Acts 17 and John 14

Then Paul stood in front of the Areopagus and said, “Athenians, I see how extremely religious you are in every way. For as I went through the city and looked carefully at the objects of your worship, I found among them an altar with the inscription, ‘To an unknown god.’ What therefore you worship as unknown, this I proclaim to you. The God who made the world and everything in it, he who is Lord of heaven and earth, does not live in shrines made by human hands, nor is he served by human hands, as though he needed anything, since he himself gives to all mortals life and breath and all things.

In the name of God: Creator, Redeemer and Wisdom. Amen.

Yes, I know that was a rather long intro to this homily, but it has a purpose.

This week I was tempted to buy a bunch of fidget spinners “as seen on TV” for those who have trouble with me not keeping things short. But then, I guess that would have had an edge of cynicism to it, and of course that is not appropriate in a church setting. Or is it?

What is cynicism?

Cynicism is an attitude or state of mind characterized by a general distrust of others’ motives. A cynic may have a general lack of faith or hope in the human species or people motivated by ambition, desire, greed, gratification, materialism, goals, and opinions that a cynic perceives as vain, unobtainable, or ultimately meaningless and therefore deserving of ridicule or admonishment.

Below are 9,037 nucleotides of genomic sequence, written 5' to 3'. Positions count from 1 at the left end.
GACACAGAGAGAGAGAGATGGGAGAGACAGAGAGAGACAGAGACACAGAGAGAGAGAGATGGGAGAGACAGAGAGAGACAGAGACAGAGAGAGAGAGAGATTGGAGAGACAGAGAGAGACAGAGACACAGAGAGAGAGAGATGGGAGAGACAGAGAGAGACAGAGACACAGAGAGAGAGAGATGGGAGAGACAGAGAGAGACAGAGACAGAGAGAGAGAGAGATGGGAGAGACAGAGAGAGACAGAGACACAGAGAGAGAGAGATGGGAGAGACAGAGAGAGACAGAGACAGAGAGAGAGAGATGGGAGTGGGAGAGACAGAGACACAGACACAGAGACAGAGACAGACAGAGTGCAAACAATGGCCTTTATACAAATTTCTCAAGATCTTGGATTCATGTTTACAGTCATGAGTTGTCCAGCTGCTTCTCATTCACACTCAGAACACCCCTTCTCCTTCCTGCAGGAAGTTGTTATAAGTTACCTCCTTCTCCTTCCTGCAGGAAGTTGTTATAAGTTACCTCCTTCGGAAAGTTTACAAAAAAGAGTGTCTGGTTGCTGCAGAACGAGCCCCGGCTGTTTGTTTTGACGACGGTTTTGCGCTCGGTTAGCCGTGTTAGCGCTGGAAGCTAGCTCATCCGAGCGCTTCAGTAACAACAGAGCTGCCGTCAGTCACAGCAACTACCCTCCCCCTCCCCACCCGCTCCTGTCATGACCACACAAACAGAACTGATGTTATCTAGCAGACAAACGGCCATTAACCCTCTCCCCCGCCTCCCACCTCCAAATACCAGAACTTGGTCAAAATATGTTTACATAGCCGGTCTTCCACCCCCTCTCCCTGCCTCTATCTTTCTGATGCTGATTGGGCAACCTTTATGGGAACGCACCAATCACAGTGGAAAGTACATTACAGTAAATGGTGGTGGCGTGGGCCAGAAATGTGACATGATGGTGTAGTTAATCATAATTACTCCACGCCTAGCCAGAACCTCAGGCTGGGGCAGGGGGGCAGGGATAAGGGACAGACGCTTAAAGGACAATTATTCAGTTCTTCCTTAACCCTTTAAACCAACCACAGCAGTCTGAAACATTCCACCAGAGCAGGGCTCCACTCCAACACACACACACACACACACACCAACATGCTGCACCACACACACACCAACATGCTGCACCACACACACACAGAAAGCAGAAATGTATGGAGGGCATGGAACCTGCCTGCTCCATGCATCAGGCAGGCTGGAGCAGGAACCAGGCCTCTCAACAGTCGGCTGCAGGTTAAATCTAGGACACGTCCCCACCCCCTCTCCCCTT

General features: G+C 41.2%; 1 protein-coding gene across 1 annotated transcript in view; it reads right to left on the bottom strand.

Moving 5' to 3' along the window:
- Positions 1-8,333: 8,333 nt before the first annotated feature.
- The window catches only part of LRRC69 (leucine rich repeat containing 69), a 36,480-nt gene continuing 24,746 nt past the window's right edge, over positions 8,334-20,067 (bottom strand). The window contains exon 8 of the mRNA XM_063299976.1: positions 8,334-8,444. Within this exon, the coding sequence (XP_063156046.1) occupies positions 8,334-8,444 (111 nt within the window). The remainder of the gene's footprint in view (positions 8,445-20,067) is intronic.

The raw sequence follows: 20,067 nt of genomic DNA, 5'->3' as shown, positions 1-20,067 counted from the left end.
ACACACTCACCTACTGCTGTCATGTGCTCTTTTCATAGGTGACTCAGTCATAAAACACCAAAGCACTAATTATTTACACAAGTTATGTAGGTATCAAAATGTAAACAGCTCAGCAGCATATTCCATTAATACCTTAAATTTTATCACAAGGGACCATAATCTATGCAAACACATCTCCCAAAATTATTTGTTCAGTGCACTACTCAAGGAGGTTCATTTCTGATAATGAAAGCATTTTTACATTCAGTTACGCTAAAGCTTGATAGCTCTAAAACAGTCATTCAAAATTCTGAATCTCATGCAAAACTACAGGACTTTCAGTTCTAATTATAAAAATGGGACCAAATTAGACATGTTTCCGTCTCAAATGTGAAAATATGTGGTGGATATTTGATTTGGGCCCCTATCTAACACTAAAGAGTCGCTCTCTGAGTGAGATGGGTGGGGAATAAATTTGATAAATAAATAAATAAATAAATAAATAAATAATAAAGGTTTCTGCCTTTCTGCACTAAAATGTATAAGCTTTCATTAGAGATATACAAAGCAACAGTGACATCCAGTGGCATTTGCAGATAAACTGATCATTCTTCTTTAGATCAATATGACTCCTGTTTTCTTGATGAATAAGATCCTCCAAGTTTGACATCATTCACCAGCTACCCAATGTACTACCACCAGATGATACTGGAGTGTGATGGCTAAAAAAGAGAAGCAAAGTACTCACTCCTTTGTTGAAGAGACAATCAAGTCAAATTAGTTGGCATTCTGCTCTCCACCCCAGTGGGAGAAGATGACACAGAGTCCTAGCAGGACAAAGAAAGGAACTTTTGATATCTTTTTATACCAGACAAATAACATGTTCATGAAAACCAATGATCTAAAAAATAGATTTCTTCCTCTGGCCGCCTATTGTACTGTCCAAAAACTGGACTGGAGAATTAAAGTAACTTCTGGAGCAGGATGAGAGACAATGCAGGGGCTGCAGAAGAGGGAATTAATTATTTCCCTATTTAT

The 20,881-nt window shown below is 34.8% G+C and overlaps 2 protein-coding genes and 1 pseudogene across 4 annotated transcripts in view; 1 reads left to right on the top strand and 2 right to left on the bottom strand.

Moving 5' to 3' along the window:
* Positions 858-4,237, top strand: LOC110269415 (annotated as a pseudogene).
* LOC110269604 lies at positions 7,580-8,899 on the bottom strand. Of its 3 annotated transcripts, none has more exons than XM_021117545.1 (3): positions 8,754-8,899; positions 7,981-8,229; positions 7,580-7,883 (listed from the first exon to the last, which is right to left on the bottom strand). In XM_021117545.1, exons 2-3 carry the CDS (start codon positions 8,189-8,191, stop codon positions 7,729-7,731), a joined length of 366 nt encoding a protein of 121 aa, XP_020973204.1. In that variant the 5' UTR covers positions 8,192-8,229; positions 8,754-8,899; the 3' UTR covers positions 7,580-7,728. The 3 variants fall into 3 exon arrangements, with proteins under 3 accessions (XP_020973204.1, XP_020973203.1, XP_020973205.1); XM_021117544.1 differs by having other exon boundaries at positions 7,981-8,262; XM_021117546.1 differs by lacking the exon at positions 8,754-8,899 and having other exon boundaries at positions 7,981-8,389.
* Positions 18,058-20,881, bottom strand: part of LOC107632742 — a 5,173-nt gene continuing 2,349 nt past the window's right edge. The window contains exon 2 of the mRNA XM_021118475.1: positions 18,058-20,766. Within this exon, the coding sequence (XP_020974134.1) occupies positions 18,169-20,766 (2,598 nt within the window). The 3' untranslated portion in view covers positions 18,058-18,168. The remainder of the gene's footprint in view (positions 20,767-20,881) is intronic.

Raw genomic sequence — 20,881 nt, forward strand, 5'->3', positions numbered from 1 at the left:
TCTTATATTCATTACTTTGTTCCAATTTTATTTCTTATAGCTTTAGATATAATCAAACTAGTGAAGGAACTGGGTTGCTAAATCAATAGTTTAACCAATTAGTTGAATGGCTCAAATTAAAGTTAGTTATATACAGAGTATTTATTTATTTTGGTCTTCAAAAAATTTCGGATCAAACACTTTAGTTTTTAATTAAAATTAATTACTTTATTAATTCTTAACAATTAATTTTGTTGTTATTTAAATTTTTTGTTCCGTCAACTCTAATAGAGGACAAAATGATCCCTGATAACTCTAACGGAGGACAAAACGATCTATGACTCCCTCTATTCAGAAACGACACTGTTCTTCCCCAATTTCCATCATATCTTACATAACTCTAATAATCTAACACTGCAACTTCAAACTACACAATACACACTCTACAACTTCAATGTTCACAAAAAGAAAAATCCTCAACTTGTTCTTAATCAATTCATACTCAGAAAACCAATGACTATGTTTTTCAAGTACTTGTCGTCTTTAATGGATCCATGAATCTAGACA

Is it the same as skepticism?

It too can be an attitude. However, it has to do more with doubt or unbelief regarding the doctrines of a philosophy, like religion. Thus, they are not the same.

Why on earth would I be bringing these two words up today? Well, as introduced, Paul is addressing those in Athens about their religiosity. It struck me that his “tone, approach, or attitude” smacked of cynicism. “Why, y’all are so religious that you even have an altar to an unknown god!” (He says with a saccharine sweet drawl.)  How wise to cover one’s bases “just in case” the unknown deity would have smiting on its mind. Personally, I found that industrious. But Paul, in all Paul’s glory, wasn’t interpreting it in that fashion.

As you know, I am not a tremendous fan of Paul, although he sheds great wisdom on a variety of circumstances. I will give him that. And today just happens to be one of them.

This periscope comes from The Acts of the Apostles. What is the Acts of the Apostles? Not a trick question…. It is the activity of the apostles and disciples in the early stages of the church. Written by Luke, it is supposed to help us as Christian people have a road map for living life in the church and as a Christian community.

What is Paul saying to those in Athens today? In his cynicism, he is saying that what one values is what one supports or worships. He went “out in the neighborhood” and took note. The “unknown god” is the God of the good news message that he is carrying to them. And this God does not “live in shrines made by human hands.”

We are in the Gospel year of Matthew, although we hear from John today. In Matthew 6:21 he states,

Wherever your treasure is, there the desires of your heart will also be.

But just before that in verses 19 and 20, he reminds us